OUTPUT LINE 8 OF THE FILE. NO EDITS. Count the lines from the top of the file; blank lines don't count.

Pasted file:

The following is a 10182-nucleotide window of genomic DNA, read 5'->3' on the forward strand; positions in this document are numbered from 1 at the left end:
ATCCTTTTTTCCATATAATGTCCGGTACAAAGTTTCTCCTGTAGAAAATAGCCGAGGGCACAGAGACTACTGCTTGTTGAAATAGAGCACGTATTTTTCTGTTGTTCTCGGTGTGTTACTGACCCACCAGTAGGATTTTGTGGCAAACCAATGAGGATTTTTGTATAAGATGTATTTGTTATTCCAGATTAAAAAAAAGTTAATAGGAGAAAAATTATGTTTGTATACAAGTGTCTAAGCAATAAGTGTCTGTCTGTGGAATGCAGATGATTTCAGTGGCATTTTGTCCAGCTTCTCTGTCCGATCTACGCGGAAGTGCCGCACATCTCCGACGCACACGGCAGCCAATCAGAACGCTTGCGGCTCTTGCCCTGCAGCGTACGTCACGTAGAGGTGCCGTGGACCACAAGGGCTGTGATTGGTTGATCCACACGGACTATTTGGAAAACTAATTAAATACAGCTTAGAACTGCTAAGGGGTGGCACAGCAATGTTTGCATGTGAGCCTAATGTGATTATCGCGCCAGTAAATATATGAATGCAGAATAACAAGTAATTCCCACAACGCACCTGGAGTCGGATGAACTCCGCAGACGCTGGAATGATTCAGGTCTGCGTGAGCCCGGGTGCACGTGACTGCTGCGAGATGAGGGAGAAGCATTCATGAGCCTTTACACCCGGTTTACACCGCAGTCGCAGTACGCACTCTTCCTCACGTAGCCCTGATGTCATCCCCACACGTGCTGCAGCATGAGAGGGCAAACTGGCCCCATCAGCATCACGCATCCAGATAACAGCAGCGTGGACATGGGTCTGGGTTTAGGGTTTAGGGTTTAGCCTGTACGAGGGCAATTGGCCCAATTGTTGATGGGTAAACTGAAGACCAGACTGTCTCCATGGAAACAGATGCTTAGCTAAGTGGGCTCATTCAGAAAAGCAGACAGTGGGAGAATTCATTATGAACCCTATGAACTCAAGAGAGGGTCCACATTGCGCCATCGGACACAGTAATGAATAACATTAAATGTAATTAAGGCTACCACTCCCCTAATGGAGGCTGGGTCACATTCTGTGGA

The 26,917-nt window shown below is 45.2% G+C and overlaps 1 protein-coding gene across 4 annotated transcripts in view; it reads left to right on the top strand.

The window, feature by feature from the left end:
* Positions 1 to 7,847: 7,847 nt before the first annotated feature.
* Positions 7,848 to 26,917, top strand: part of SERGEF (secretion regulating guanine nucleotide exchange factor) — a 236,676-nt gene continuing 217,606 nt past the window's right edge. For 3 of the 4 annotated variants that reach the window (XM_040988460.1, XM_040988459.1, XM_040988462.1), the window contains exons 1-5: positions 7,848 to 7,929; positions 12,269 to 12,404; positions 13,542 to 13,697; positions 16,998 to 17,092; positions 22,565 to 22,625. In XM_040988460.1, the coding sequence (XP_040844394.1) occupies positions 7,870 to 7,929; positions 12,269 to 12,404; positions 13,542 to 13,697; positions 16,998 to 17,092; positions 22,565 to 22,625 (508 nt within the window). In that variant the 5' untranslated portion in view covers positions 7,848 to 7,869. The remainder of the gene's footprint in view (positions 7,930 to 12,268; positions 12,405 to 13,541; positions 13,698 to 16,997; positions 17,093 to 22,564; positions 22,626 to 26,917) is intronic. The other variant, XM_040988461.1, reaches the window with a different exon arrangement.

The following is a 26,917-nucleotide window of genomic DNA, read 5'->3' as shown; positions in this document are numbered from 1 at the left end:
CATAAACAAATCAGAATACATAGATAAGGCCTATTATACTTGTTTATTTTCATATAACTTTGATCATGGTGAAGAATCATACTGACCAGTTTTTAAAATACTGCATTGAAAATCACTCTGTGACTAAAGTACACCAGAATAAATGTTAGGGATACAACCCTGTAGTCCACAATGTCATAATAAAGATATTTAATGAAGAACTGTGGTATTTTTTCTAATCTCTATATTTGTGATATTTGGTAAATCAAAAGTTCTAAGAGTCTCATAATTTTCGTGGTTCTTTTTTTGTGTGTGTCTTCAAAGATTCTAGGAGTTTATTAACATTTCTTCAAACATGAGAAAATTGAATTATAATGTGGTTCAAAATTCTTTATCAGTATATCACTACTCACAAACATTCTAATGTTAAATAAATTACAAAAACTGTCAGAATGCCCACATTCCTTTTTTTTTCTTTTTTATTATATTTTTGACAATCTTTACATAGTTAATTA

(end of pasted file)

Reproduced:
CATAAACAAATCAGAATACATAGATAAGGCCTATTATACTTGTTTATTTTCATATAACTTTGATCATGGTGAAGAATCATACTGACCAGTTTTTAAAATACTGCATTGAAAATCACTCTGTGACTAAAGTACACCAGAATAAATGTTAGGGATACAACCCTGTAGTCCACAATGTCATAATAAAGATATTTAATGAAGAACTGTGGTATTTTTTCTAATCTCTATATTTGTGATATTTGGTAAATCAAAAGTTCTAAGAGTCTCATAATTTTCGTGGTTCTTTTTTTGTGTGTGTCTTCAAAGATTCTAGGAGTTTATTAACATTTCTTCAAACATGAGAAAATTGAATTATAATGTGGTTCAAAATTCTTTATCAGTATATCACTACTCACAAACATTCTAATGTTAAATAAATTACAAAAACTGTCAGAATGCCCACATTCCTTTTTTTTTCTTTTTTATTATATTTTTGACAATCTTTACATAGTTAATTA